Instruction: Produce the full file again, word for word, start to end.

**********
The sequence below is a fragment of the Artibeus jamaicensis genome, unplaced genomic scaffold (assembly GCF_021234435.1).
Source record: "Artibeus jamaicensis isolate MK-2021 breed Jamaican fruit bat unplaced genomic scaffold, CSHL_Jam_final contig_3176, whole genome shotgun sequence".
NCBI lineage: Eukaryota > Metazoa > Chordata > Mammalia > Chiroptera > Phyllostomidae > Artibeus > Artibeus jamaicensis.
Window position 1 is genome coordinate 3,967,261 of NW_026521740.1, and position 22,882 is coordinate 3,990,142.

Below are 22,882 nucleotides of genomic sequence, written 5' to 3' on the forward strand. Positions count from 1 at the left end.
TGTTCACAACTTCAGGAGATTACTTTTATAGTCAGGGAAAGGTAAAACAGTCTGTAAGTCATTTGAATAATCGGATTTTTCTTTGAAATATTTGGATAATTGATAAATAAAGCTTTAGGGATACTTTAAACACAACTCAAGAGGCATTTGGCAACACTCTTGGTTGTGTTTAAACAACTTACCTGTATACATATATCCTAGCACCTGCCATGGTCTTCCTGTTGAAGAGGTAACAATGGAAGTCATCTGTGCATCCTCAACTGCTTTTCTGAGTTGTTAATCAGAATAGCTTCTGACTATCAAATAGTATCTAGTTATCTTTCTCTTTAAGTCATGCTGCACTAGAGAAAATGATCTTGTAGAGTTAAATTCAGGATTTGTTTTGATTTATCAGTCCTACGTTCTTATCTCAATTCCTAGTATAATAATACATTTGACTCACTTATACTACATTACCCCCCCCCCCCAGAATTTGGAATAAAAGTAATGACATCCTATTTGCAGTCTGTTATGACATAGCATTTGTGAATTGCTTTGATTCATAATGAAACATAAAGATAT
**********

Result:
The sequence below is a fragment of the Artibeus jamaicensis genome, unplaced genomic scaffold (assembly GCF_021234435.1).
Source record: "Artibeus jamaicensis isolate MK-2021 breed Jamaican fruit bat unplaced genomic scaffold, CSHL_Jam_final contig_3176, whole genome shotgun sequence".
NCBI lineage: Eukaryota > Metazoa > Chordata > Mammalia > Chiroptera > Phyllostomidae > Artibeus > Artibeus jamaicensis.
Window position 1 is genome coordinate 3,967,261 of NW_026521740.1, and position 22,882 is coordinate 3,990,142.

Below are 22,882 nucleotides of genomic sequence, written 5' to 3' on the forward strand. Positions count from 1 at the left end.
TGTTCACAACTTCAGGAGATTACTTTTATAGTCAGGGAAAGGTAAAACAGTCTGTAAGTCATTTGAATAATCGGATTTTTCTTTGAAATATTTGGATAATTGATAAATAAAGCTTTAGGGATACTTTAAACACAACTCAAGAGGCATTTGGCAACACTCTTGGTTGTGTTTAAACAACTTACCTGTATACATATATCCTAGCACCTGCCATGGTCTTCCTGTTGAAGAGGTAACAATGGAAGTCATCTGTGCATCCTCAACTGCTTTTCTGAGTTGTTAATCAGAATAGCTTCTGACTATCAAATAGTATCTAGTTATCTTTCTCTTTAAGTCATGCTGCACTAGAGAAAATGATCTTGTAGAGTTAAATTCAGGATTTGTTTTGATTTATCAGTCCTACGTTCTTATCTCAATTCCTAGTATAATAATACATTTGACTCACTTATACTACATTACCCCCCCCCCCCAGAATTTGGAATAAAAGTAATGACATCCTATTTGCAGTCTGTTATGACATAGCATTTGTGAATTGCTTTGATTCATAATGAAACATAAAGATAT